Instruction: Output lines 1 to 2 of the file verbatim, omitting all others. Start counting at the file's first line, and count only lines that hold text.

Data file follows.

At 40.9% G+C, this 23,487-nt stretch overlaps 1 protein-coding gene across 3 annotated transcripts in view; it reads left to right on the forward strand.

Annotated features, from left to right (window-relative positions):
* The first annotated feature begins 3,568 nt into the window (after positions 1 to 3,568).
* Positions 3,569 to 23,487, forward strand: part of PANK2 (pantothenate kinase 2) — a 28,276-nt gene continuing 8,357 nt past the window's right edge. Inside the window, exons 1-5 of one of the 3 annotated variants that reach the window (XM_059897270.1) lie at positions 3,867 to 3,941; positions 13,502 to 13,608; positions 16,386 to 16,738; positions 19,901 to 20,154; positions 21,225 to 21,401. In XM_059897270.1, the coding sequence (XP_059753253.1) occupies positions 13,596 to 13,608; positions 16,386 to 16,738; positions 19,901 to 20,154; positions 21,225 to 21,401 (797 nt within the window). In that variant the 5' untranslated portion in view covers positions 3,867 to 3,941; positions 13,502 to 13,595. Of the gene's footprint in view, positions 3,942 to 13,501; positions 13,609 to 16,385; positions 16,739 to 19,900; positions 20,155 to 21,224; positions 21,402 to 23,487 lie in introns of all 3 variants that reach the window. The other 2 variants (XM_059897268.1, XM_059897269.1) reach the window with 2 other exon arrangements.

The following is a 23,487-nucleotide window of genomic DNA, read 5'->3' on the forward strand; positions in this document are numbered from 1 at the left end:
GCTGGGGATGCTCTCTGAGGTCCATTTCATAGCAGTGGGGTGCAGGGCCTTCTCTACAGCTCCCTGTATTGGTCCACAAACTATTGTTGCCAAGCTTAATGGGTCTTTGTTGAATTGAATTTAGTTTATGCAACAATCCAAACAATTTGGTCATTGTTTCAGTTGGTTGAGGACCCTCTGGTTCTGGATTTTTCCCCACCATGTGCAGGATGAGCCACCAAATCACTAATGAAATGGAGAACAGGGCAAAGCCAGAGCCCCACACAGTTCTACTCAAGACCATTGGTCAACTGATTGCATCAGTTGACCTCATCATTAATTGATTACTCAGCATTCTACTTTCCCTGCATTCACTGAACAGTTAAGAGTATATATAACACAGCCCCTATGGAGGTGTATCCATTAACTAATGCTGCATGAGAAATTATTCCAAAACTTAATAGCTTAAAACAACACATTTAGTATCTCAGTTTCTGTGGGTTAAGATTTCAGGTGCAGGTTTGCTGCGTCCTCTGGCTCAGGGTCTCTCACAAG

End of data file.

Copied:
At 40.9% G+C, this 23,487-nt stretch overlaps 1 protein-coding gene across 3 annotated transcripts in view; it reads left to right on the forward strand.

Annotated features, from left to right (window-relative positions):